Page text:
What does a learning designer do, exactly? What makes this role distinct from that of an instructor, program developer, learning technologist, or media producer? How does a person become a dedicated learning designer….and why might they want to do so?  In this series of posts, I will explore these questions with the aim of helping both prospective designers and those who collaborate with designers to understand the work, approach, and skills of those in this role. Specifically, I will look at the most common roles and responsibilities of learning designers (also known as instructional designers), the attributes and competencies of effective learning designers, the art and science of learning design as a collaborative process, and developmental paths toward becoming a learning designer.... Read more about The Making of a Learning Designer: Part 1

The Challenge of Teacher Development

by: Steven Sofronas

Here at HGSE and at educational institutions around the world, there is a lot of talk about providing adequate structure in order to promote student agency. It is an issue that educators at all levels and contexts grapple with when designing learning experiences for their students, and it is as important to professors at graduate schools of education as it is to elementary school teachers across the country.

As the field of education continues to move away from memorization-based pedagogy in favor of strategies that promote personalized learning and increased metacognition, educators are facing challenges in implementing strategies that encourage their students to think critically, collaborate with others, and solve real world problems. Many educators have little experience in moving beyond traditional instructional strategies. This lack of experience and training poses a formidable barrier to significant change.... Read more about The Challenge of Teacher Development

Challenging Assumptions (with Vertical Video)

by: Elias Polcheira

Let’s talk about audience. It is important to recognize the trend that vertical video is becoming more popular because of social media apps such as SnapChat and Periscope. If we look at the demographics of SnapChat, for example, we know that it has been quite popular among Millennials aged 18 to 34. It’s still behind Facebook on the number of hours spent in-app, but it’s already ahead of Twitter. Keeping that in mind, I would like to ask: can we leverage mobile vertical videos in education?... Read more about Challenging Assumptions (with Vertical Video)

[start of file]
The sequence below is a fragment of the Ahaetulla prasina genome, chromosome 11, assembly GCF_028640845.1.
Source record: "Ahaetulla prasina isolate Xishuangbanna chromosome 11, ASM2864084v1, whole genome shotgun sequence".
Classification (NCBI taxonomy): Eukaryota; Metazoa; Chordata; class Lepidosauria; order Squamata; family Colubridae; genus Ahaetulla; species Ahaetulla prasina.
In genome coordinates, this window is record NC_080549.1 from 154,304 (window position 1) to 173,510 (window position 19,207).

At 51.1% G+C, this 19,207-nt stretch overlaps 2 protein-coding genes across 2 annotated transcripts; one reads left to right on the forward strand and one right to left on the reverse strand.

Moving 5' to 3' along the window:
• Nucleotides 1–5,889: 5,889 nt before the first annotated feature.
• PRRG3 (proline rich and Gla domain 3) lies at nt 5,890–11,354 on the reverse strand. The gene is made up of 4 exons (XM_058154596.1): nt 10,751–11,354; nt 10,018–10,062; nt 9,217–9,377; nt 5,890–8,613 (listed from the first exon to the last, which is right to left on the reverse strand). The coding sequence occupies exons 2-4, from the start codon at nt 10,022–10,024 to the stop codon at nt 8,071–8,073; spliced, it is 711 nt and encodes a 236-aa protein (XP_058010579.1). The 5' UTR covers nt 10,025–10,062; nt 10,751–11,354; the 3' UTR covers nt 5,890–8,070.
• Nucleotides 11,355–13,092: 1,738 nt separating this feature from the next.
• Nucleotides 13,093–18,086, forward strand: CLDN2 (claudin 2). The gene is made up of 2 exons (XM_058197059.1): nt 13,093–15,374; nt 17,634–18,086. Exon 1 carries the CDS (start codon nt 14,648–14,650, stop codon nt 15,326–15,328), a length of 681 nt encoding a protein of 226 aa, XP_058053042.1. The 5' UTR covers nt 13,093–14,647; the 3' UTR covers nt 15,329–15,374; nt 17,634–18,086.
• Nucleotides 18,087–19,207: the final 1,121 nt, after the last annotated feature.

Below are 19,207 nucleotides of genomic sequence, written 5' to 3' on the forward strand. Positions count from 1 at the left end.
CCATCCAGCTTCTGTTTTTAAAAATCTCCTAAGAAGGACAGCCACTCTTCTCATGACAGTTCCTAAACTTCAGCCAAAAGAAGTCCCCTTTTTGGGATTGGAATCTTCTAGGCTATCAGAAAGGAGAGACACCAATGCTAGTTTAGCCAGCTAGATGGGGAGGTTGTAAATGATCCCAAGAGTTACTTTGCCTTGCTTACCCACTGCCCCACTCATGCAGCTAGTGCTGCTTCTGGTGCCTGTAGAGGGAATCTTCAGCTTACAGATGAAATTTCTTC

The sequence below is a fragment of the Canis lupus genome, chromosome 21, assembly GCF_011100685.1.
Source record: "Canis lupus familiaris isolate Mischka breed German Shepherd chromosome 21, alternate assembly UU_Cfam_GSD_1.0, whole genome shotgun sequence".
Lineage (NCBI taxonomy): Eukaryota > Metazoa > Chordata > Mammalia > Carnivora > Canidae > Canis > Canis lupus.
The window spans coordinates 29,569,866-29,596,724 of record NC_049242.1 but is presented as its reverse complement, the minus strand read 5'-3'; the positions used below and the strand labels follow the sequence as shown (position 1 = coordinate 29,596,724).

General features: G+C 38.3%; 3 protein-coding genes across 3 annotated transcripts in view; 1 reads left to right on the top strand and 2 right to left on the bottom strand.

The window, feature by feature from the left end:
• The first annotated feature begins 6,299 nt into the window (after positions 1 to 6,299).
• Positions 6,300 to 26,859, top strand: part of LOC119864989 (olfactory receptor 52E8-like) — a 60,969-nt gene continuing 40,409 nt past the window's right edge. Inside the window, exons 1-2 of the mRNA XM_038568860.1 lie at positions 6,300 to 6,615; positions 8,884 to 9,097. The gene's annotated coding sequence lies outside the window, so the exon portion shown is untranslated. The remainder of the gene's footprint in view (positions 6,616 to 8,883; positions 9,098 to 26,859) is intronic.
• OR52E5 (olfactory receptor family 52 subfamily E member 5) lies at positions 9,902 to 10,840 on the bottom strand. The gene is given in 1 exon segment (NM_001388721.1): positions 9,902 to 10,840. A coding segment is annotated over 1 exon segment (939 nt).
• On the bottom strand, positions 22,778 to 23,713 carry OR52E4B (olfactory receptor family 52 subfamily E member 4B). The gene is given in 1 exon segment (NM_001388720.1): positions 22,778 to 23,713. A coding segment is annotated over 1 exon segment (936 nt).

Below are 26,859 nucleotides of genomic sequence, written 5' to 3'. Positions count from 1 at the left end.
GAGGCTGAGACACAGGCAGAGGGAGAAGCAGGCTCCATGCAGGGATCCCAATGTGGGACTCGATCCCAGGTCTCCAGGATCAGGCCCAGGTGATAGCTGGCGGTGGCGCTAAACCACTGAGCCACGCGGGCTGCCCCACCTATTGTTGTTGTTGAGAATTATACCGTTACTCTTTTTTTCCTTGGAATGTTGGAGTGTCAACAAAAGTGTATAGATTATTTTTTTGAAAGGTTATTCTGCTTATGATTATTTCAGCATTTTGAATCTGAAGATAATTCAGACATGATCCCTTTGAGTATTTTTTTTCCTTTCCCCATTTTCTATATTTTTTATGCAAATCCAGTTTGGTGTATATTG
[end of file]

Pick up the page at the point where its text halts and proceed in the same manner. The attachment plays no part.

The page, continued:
Designing Teacher Education

by: Arti Sharma

Mobile Application WireframeThe expectation to set aside three full days for a design workshop was enough to arouse the cynic in me. It was a frigid January morning and I arrived at MIT’s W20 wearing my skepticism on my sleeve. What could possibly be learned by having a group of educators, engineers, design thinkers, and administrators congregate around and deliberate on the challenges of preparing teachers to be 21st century educators? It did not take long to realize that I had landed in a room full of people who in spite of their disparate professional backgrounds had one important thing in common — they had the audacity to believe that a long established system as complex as education could be reimagined and reinvented.... Read more about Designing Teacher Education

Learning from Experiments in Outcome Linking

by: Brandon Pousley

As the TLL portfolio grows, so too does the diversity of digital learning experiences we produce. Some experiences exist at the course level. Many more, however, are intentionally modular — comprised of unique multimedia, web, document, curriculum, and assessment objects. This modularity enables reusability, which supports flexibility in implementation and ample return on investment. However, as the MIT Office of Digital Learning is discovering, it can also support learner agency, informed instructional decision-making, and effective business development.

Last week, I had the opportunity to hear Karen Wilcox, MIT Professor and co-Chair of the MIT Online Education Policy Initiative, present on MIT’s efforts to develop systems to map undergraduate learning outcomes and link curricular topics and resources. Through a real-time, guided exploration of these existing and emerging systems, I caught a glimpse of the impact that such well-connected, open, and adaptable tools can have.... Read more about Learning from Experiments in Outcome Linking